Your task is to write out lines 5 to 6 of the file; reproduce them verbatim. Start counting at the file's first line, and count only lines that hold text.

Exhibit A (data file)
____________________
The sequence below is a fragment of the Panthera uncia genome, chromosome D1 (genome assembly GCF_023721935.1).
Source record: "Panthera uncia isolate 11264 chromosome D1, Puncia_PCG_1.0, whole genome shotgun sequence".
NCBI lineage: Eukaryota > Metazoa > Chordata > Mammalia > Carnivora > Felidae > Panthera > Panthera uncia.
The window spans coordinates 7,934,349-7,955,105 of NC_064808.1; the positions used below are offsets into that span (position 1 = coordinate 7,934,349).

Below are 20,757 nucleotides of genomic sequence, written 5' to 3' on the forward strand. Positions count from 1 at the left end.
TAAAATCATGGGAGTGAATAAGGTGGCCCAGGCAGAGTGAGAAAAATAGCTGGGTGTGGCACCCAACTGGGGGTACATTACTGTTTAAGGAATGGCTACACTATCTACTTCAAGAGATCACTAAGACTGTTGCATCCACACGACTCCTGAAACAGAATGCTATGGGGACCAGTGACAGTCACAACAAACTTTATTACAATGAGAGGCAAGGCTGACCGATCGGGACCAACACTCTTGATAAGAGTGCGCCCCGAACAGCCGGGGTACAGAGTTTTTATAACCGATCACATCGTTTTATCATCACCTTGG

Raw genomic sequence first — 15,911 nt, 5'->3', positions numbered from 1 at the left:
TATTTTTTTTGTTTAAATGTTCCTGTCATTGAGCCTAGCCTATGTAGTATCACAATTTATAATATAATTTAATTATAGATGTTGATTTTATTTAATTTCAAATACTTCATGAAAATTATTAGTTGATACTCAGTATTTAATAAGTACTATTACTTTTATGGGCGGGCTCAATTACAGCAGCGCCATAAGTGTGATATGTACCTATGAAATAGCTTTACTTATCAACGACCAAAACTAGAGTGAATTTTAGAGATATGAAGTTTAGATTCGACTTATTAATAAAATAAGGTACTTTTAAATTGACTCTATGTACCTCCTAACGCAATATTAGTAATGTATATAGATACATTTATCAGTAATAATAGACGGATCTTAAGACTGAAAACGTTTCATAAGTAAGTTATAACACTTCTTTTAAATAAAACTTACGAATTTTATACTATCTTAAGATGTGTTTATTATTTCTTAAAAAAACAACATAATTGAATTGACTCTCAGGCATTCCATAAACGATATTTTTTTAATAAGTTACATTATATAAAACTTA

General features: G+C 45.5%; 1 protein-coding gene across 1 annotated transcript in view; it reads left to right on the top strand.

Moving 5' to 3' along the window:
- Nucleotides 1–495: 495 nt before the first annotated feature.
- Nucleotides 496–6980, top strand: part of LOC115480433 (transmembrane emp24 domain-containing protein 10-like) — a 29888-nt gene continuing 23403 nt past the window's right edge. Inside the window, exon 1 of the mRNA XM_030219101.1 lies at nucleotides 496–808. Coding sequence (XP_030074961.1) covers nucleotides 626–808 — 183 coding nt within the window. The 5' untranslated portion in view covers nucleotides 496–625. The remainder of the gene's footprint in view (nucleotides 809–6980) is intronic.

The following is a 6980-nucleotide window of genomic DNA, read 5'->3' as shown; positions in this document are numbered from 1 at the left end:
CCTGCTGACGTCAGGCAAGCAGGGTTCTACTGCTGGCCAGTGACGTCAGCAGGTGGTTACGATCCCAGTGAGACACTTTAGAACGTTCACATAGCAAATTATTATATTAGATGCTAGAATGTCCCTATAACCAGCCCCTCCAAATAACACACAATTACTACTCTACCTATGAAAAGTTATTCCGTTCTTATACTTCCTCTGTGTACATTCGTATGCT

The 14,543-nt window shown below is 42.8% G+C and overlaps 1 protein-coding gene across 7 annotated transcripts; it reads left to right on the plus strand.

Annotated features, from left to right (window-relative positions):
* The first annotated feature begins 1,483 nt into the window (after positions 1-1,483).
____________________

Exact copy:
Below are 20,757 nucleotides of genomic sequence, written 5' to 3' on the forward strand. Positions count from 1 at the left end.
TAAAATCATGGGAGTGAATAAGGTGGCCCAGGCAGAGTGAGAAAAATAGCTGGGTGTGGCACCCAACTGGGGGTACATTACTGTTTAAGGAATGGCTACACTATCTACTTCAAGAGATCACTAAGACTGTTGCATCCACACGACTCCTGAAACAGAATGCTATGGGGACCAGTGACAGTCACAACAAACTTTATTACAATGAGAGGCAAGGCTGACCGATCGGGACCAACACTCTTGATAAGAGTGCGCCCCGAACAGCCGGGGTACAGAGTTTTTATAACCGATCACATCGTTTTATCATCACCTTGG